Youth given ‘appropriate’ health care prior to death

Rex Martinich |

A 17-year-old boy died at Gold Coast University Hospital as a result of self-inflicted injuries.
A 17-year-old boy died at Gold Coast University Hospital as a result of self-inflicted injuries.

A teenage boy who took his own life received mainly appropriate mental health care care before his death, a coroner has found.

Joshua William Klumper, 17, died on September 16, 2017 at Gold Coast University Hospital as a result of self-inflicted injuries he had suffered 11 days prior.

Joshua had been diagnosed between the ages of seven and nine with depression, attention deficit hyperactive disorder, oppositional defiance disorder and autism spectrum disorder.

Queensland Deputy State Coroner Stephanie Gallagher on Thursday handed down her findings following an inquest into Joshua’s death and his treatment while in mental health and emergency room care.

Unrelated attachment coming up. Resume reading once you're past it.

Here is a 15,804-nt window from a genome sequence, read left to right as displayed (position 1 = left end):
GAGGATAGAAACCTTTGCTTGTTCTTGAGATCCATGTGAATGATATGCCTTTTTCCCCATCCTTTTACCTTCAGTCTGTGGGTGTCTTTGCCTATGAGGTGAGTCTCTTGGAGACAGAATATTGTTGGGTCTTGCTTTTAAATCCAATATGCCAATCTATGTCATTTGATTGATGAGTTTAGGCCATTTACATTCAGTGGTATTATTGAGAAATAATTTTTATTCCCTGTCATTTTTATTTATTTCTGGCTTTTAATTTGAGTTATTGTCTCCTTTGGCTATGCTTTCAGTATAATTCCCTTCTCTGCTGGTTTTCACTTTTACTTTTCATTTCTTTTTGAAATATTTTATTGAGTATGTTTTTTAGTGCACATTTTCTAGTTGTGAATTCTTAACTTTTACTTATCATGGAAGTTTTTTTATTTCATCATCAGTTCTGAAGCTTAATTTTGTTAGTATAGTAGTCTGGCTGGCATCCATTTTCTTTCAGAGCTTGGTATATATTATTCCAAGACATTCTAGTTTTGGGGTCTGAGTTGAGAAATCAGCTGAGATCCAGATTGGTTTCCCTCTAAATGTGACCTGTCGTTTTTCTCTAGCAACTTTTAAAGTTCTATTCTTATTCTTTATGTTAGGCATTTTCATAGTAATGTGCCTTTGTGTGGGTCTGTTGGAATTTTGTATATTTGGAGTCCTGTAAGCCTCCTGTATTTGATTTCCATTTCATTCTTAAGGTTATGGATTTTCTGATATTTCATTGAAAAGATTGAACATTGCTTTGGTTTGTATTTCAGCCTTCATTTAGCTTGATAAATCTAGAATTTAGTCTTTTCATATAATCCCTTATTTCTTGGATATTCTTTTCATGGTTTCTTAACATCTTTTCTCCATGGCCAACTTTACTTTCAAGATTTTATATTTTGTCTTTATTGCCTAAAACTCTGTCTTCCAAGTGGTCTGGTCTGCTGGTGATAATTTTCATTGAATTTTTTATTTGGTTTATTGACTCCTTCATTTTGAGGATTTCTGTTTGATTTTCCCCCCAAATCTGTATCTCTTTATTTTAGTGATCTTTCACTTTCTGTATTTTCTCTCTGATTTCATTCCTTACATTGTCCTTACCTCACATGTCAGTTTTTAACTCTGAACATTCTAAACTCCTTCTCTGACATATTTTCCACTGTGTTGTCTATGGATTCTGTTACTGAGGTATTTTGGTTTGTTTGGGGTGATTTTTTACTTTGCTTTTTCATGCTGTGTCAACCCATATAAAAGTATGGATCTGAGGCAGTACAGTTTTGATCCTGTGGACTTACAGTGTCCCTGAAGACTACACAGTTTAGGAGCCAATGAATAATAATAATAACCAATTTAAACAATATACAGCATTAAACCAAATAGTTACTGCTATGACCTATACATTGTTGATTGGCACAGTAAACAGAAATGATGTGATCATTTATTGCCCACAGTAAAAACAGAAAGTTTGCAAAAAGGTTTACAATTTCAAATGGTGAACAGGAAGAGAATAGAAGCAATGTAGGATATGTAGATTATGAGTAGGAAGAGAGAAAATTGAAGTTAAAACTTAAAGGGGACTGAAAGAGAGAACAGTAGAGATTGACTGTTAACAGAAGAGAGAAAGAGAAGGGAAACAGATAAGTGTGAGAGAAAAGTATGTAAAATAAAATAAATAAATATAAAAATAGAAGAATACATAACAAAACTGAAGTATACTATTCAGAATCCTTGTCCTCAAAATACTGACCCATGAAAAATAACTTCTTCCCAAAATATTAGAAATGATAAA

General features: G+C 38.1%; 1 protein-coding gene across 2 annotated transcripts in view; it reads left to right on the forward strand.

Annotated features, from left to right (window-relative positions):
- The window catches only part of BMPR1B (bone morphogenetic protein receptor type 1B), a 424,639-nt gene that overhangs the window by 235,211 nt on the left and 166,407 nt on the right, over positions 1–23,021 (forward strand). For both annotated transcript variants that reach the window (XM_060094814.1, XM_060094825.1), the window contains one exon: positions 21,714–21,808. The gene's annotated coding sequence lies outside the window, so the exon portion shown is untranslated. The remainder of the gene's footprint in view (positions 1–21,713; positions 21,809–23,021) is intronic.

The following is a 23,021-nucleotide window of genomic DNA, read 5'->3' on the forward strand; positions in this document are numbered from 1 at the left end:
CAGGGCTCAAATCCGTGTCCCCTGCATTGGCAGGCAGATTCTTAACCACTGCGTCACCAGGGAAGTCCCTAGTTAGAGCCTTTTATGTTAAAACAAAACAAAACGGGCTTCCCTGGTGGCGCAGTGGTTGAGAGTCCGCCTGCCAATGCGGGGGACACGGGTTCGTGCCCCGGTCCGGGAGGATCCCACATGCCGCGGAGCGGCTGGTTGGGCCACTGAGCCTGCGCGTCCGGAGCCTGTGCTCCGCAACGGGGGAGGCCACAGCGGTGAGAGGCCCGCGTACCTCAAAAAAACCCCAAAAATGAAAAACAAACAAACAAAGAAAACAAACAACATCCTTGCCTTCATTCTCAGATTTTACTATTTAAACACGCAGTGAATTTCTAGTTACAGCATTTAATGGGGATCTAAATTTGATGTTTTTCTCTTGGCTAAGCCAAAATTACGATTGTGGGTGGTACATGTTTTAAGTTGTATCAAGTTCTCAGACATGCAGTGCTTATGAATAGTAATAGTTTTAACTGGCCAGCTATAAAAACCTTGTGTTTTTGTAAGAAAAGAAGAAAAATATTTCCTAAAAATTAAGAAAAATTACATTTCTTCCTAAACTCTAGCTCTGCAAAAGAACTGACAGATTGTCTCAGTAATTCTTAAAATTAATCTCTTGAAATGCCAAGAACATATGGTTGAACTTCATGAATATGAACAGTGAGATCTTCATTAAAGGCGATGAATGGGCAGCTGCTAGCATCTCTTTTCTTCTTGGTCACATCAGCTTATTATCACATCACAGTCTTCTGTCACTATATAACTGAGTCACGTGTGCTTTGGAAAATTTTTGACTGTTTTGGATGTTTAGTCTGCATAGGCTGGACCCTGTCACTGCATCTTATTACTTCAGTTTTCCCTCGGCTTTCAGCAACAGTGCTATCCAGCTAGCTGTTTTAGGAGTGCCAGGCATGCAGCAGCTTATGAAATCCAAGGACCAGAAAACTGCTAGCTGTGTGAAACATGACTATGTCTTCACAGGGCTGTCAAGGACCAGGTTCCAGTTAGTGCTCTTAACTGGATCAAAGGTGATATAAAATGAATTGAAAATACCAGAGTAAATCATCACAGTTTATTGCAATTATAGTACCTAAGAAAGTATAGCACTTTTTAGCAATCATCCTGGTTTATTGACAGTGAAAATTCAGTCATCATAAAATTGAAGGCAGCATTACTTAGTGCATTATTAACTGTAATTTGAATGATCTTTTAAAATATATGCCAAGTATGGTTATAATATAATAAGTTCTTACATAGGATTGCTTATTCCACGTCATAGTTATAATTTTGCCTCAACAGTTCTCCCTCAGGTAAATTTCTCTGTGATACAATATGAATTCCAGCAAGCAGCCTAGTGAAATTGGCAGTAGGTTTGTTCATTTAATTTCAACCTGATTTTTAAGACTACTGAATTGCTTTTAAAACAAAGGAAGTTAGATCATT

About a month before his death, Joshua had quit his heavy use of cannabis as it had threatened his ability to work as an apprentice painter.

During his medically assisted detox period, Joshua had attended hospital with complaints of having “crazy” thoughts and feeling depressed.

Ms Gallagher found it was appropriate for Queensland Health’s Child and Youth Mental Health Services to close their file on Joshua in February 2017 as he was moving to private care.

However, Ms Gallagher accepted a submission from Joshua’s family that youth mental health services did not prepare a formal transfer of care plan to provide additional information to his private carers.

The inquest noted that Gold Coast Hospital and Health Service had completed a review after Joshua’s death and did not identify any root causes or contributory factors.

The review, which included an interview with Joshua’s family, did identify opportunities for improvement around mental health engagement with children and their families and how staff could intervene in a crisis.

The health service is also reviewing its emergency department environment to provide spaces for people with sensory overload, which is a common symptom of autism spectrum disorder.

Ms Gallagher found there were “no appropriate comments or recommendations” she could make given the review and improvement steps taken by the health service.

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Kids Helpline 1800 55 1800 (for people aged 5 to 25)

beyondblue 1300 22 4636

AAP